Home equity loans are debt products that cater to current and prospective homeowners. But maybe you aren’t entirely clear about the key differences between the two options.
In this guide, you’ll learn how home equity loans and mortgages work and how to use each option. You’ll also discover a viable alternative to access home equity without borrowing from the bank, credit union or another financial institution.
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Home Equity Loan vs. Mortgage: What Is The Difference?
There are distinct differences between home equity loans and mortgages.
What Is a Mortgage?
A mortgage is a loan product you can use to buy a new home. You can also use it to refinance your existing home to get a lower interest rate and more affordable monthly payment.
What Is a Home Equity Loan?
A home equity loan acts as a second mortgage. It lets you borrow against the equity in your home and is also available to borrowers with a decent sum of equity built up.
How Does a Mortgage Work?
As mentioned earlier, you can use a cash-out refinance to pull equity from your home. Most lenders let you borrow up to 80 percent of your equity, and you’ll receive cash at closing.
Here’s an example of how it works:
- Assume your home is worth $425,000, and you owe $255,000 on your mortgage.
- If the lender approves you for a cash-out refinance, you could pull out up to $85,00 in cash. The lender will also pay off your old mortgage at closing.
- You’ll get a new loan for $340,000 ($255,000 + $85,000).
When it’s time to resume payments, you’ll make your mortgage payments with the new lender for the duration of the new loan term.
How Does a Home Equity Loan Work?
A home equity loan acts as a second mortgage and lets you convert your equity to cash. But you won’t have to refinance your existing mortgage. Instead, you’ll get a lump sum, typically capped at 85 percent of your home’s equity, that’s repayable in equal monthly installments over a 20- to 30- year period.
To illustrate, if your outstanding mortgage balance is $265,000 and your home is worth $475,000, you could get a home equity loan of up to $138,750 ($475,000 * .85 – $265,000).
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When To Use a Mortgage vs. a Home Equity Loan
It’s more sensible to use a cash-out refinance mortgage if:
- You qualify for a lower interest rate.
- You still have several years remaining in your loan term.
- You’d prefer to make a single monthly payment instead of two.
- You can afford a higher monthly mortgage payment.
When To Use a Home Equity Loan vs. a Mortgage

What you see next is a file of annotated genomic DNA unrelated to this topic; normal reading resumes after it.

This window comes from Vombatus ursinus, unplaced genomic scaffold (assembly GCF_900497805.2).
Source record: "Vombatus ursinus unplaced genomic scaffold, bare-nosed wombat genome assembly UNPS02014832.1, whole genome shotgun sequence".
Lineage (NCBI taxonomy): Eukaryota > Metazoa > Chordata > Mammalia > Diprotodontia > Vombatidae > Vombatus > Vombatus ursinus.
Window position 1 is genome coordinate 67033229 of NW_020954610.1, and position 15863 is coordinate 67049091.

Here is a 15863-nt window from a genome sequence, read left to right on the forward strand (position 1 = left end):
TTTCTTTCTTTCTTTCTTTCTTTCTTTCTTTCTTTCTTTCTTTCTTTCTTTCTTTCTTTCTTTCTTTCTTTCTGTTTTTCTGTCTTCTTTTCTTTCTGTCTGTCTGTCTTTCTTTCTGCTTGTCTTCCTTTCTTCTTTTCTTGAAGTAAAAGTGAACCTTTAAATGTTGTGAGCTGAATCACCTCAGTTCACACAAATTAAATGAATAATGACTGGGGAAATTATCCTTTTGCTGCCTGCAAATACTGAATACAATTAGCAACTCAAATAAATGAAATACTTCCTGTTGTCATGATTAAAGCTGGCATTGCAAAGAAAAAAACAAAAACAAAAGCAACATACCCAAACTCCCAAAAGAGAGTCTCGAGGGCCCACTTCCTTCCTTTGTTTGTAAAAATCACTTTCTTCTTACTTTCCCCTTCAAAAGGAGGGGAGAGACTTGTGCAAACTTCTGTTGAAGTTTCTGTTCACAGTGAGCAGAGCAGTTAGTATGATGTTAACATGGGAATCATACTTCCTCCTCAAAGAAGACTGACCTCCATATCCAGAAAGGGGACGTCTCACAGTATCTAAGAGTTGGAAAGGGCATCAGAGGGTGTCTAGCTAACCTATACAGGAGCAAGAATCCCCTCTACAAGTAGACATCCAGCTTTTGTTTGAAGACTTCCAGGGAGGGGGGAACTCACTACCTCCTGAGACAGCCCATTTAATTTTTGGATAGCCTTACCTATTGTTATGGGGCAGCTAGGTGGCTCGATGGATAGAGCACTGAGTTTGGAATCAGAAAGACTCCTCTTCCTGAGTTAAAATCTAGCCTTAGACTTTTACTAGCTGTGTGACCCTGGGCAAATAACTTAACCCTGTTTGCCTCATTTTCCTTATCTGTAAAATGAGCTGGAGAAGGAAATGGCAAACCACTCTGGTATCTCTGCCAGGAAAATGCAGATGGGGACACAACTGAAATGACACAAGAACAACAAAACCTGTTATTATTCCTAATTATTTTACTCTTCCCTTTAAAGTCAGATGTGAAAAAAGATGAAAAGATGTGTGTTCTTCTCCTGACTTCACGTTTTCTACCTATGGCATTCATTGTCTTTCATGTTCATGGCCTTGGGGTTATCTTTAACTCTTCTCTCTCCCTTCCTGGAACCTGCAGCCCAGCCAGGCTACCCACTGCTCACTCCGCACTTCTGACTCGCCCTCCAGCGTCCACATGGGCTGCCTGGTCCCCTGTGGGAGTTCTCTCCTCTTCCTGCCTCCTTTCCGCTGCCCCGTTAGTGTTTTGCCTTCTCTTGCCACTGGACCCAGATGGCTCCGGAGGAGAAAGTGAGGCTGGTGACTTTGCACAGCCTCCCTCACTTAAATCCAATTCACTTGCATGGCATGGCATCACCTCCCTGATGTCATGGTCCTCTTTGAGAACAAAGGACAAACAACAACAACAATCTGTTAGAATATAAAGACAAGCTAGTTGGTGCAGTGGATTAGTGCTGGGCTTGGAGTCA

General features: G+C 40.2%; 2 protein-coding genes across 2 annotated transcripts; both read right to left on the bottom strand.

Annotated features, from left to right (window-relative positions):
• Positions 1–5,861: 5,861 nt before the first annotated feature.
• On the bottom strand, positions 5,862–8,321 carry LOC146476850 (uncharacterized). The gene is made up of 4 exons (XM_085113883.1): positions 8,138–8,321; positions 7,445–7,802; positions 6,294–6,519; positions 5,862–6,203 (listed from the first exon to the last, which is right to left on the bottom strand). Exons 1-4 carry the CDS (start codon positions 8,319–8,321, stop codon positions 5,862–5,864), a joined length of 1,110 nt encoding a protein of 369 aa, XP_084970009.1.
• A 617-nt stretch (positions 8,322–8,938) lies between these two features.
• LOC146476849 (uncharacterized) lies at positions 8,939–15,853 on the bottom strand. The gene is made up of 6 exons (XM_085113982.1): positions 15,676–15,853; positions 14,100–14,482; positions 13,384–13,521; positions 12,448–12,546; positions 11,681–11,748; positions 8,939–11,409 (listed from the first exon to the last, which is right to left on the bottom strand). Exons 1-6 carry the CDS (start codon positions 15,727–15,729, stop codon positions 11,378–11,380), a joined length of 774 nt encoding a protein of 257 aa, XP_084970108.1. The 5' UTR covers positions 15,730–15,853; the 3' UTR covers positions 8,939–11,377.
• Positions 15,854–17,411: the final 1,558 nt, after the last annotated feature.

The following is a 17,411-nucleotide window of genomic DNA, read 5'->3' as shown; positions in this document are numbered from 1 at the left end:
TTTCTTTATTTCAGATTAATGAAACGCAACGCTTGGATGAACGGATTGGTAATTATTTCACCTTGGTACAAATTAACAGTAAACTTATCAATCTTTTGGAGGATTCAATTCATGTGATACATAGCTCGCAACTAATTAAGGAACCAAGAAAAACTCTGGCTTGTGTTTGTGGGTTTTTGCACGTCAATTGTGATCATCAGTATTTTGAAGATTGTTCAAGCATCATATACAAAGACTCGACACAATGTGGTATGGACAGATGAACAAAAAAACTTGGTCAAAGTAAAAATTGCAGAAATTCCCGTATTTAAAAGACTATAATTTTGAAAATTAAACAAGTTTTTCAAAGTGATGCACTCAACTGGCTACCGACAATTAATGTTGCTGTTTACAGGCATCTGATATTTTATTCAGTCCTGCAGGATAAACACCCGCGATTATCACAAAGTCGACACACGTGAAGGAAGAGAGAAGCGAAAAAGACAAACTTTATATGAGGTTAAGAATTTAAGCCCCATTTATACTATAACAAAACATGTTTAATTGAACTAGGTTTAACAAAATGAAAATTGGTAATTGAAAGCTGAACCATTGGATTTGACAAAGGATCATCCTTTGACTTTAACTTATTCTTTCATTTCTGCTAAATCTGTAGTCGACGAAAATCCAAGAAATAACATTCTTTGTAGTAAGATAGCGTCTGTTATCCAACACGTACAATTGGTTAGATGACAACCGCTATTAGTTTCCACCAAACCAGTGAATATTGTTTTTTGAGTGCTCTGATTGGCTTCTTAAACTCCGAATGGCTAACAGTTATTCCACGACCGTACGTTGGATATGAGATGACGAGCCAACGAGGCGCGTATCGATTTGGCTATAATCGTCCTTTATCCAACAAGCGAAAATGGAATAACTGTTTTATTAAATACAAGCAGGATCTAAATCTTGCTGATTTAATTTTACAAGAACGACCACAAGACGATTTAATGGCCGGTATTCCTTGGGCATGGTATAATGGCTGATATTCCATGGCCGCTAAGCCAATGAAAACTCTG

However, a home equity loan is likely the better choice if:
- You already have a competitive interest rate.
- You’re nearing the end of your loan term.
- You’d prefer to keep your monthly mortgage payment low.
- You want to keep closing costs to a minimum.
Other Ways to Access Home Equity
Beyond cash-out refinances and home equity loans, there are other ways to tap into your equity.
Unison, a Better Business Bureau, A+ rated home investor, lets you tap into your home equity without taking out a loan that requires monthly principal and interest payments. Plus, there are no restrictions on how you can use the funds you receive, and you remain the sole owner of your home throughout the agreement.
This option is called Unison HomeOwner, and you can swap up to 17.5 percent of your home’s value for a co-investment. You’ll have 30 years to decide if you want to sell your home or stay in your home and buy out the agreement.
Co-investments between $30,000 and $500,000 are available to homeowners with credit scores of 620 or higher. Your LTV also shouldn’t be higher than 75 percent.
Home Equity Line of Credit (HELOC)
A HELOC is a revolving line of credit that you can borrow whenever you need money and make payments to increase the available funds. Most HELOCs are capped at 85 percent of your home equity, and you’ll get a draw period of up to 10 years.
You’ll only pay interest on the amount you borrow during the draw period. Once the draw period ends, borrowing is no longer allowed. The outstanding balance will be repayable in monthly installments over a set period of up to 20 years. But be mindful that the monthly payment can fluctuate since most HELOCs come with a variable interest rate.
Home Equity Loan vs. Mortgage: The Bottom Line
Ultimately, deciding between a home equity loan and a mortgage comes down to your financial situation and which works best for you. But if you’d prefer not to take out a loan to access the equity in your home, consider a co-investment from Unison HomeOwner to meet your needs.
Use Unison’s calculator today to see how much equity you can unlock from your home.